Ideas for Using Vintage Fabric – 1960’s Abstract Mini Coat

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Do you remember this iconic hairstyle .. a great image from the 1960’s.

The photo is set on train line with industrial background, no doubt the train track has disappeared now, but at the time it fitted so well with the abstract furniture and fabric designs popular at the time. The  Jean Shrimpton like model has her long hair up, with full straight fringe. I so remember the pains I went to to get such a fringe..from big rollers to sticky tape..

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The fabric below would make a coat just like this one. Hard to tell from this photo whether the fabric is cotton, wool or crimplene which was so popular at the time.

The heavy clothing weight cotton fabric  is reversible, woven in brown and white geometric design of circles and squares.  Great stuff so typical of the 1960’s era and  would make a great coat like the one above or Jackie Kennedy style suit, a-line mini dress or skirt. 

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1960’s reversible cotton vintage fabric in brown and white. 

Vintage 1960’s patterns such as these below from Vogue can be found on the internet on sites such as Etsy and Ebay

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Ideas for using Vintage Fabric – 1950’s Petticoats

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What People Make with the Fabric I sell – Joan’s Laura Ashley Cushions.

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I had a lovely email from Joan who lives in the Algarve, Portugal. She was so pleased with the cushions she had made that she took the time to write and also send a photo of the cushions  “Your welcome !! I got six of the fawn ones and four of the berry ones out of that  load of fabric.  Fantastic! I’m delighted“.. Great  job Joan..

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The Laura Ashley fabric she used was cotton chintz ‘blueberry’ in pale green with red berries .

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and another Laura Ashley heavier cotton fabric  in a print of fawn grape leaves on cream background, I don’t know the name of this one.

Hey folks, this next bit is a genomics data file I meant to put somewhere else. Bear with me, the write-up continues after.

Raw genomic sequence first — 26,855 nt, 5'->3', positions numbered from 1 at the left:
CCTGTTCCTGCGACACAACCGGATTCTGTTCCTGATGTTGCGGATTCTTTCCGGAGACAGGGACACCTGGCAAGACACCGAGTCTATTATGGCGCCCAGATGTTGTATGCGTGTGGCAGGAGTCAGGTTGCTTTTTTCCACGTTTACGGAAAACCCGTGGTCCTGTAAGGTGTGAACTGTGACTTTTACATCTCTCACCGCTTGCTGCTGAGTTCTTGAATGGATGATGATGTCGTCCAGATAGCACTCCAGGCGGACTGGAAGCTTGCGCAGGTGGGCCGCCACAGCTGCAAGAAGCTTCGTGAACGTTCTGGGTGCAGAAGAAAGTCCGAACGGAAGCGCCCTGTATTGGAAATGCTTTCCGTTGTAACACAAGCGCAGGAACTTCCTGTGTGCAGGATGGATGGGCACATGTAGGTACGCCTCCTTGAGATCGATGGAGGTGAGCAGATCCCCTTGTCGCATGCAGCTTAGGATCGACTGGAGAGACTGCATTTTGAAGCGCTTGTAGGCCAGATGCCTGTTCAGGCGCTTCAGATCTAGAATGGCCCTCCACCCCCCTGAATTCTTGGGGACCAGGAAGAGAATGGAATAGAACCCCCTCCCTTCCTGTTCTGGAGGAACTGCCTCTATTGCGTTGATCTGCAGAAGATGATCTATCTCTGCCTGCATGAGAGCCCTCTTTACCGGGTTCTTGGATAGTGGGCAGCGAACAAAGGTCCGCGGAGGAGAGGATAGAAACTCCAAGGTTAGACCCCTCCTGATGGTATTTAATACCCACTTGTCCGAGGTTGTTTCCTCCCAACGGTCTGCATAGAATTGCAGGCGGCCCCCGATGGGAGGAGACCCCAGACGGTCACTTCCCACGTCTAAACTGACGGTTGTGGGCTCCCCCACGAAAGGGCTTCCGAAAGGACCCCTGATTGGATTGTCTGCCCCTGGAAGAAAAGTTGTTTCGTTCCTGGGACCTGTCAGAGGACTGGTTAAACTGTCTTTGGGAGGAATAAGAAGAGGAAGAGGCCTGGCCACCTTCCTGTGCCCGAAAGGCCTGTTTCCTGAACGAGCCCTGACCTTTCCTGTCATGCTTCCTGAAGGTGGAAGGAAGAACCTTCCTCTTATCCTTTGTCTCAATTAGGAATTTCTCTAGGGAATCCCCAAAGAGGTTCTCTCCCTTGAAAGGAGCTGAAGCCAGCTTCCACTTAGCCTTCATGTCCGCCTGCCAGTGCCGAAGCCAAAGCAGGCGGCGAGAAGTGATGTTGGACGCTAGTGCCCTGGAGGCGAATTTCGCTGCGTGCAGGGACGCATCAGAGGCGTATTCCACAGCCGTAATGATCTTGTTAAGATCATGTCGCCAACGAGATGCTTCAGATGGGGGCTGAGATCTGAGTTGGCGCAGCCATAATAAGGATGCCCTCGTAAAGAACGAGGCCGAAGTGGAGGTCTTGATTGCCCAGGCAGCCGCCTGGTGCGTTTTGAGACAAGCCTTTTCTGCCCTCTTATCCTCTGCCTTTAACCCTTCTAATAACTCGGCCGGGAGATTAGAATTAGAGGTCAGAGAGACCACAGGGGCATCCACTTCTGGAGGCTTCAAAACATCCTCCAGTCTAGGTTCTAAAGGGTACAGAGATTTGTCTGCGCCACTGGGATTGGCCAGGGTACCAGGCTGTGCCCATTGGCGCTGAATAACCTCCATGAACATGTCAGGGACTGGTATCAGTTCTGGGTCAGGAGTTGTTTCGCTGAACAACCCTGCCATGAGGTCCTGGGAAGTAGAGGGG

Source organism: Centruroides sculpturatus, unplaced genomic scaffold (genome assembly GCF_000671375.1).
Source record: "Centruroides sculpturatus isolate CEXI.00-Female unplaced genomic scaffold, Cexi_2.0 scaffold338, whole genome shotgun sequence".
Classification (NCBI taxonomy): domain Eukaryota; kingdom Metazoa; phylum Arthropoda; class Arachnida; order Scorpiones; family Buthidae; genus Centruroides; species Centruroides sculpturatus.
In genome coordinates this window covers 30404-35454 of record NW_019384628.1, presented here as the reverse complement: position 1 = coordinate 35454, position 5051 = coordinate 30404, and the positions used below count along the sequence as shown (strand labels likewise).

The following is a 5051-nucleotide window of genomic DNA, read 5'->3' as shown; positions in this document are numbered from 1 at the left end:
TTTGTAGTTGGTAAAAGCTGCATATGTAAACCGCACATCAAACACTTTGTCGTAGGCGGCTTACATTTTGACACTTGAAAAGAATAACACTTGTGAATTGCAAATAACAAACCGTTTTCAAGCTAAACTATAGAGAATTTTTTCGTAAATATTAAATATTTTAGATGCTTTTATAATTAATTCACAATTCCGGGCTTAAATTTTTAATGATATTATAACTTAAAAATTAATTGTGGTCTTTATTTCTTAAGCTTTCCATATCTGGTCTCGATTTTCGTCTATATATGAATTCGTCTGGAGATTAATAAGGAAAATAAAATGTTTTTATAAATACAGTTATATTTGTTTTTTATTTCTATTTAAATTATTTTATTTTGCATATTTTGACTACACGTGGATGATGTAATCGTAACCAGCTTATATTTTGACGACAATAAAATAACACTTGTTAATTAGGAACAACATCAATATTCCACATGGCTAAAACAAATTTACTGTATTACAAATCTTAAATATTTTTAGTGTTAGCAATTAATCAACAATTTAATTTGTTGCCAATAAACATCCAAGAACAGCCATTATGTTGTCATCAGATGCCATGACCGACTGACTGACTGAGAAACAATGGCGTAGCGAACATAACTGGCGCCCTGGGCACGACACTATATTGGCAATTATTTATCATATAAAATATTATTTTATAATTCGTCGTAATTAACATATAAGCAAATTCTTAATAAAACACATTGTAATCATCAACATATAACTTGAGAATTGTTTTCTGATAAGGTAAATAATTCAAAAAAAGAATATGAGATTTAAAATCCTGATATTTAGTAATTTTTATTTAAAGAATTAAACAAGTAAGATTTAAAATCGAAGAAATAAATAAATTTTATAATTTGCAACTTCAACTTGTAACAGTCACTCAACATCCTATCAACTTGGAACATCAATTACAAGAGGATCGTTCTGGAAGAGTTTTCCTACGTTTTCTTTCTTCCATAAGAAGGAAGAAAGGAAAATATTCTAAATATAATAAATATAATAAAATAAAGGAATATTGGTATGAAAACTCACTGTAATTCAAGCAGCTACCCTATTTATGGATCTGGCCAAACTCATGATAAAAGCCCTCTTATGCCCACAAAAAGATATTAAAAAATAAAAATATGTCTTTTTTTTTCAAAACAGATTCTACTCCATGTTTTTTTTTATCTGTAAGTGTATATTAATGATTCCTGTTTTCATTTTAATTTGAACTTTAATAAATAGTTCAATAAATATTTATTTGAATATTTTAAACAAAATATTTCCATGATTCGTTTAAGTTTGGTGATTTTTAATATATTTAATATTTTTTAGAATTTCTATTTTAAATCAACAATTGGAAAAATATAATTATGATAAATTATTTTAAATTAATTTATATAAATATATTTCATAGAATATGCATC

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Trevira – the designer fabric of the early 1970’s & what can be made with it.

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Trevira, made by Texlene, replaced crimplene as the important fabric in the fashion industry for young designers of the early 1970’s. It was consider ‘the’  fabric of the time, used by well know  designers all over the world. It  was perfect for the mini shift dresses and a line coats of the time.

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From the Portuguese magazine Gente 1974. Describing Trevira as the new fashion sensation, “the fashion-fiber created to serve fashion… does not deform and washes and dries easily..it’s fashion..it’s Trevira”.

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The advert (above left) is from 1970’s Vogue magazine entitled ‘B.H.Wragg designs in Trevira Star’ and sings the praises of the polyester based fabric. Wragg was an influential American designer who specialized in young peoples fashion and loved the bold colours and patterns which could be shown using this material.


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This good bold purple coloured Trevira fabric  is perfect for making mini dresses as shown in the patterns below. It has much more the feel of cool wool and cotton than crimplene and other man made fibres.

The pattern from Simplicity’s how to sew range one of several styles suitable for this weight of fabric this and similar mini dresses would take approx 2 metres of this purple fabric as it is 56″ wide.

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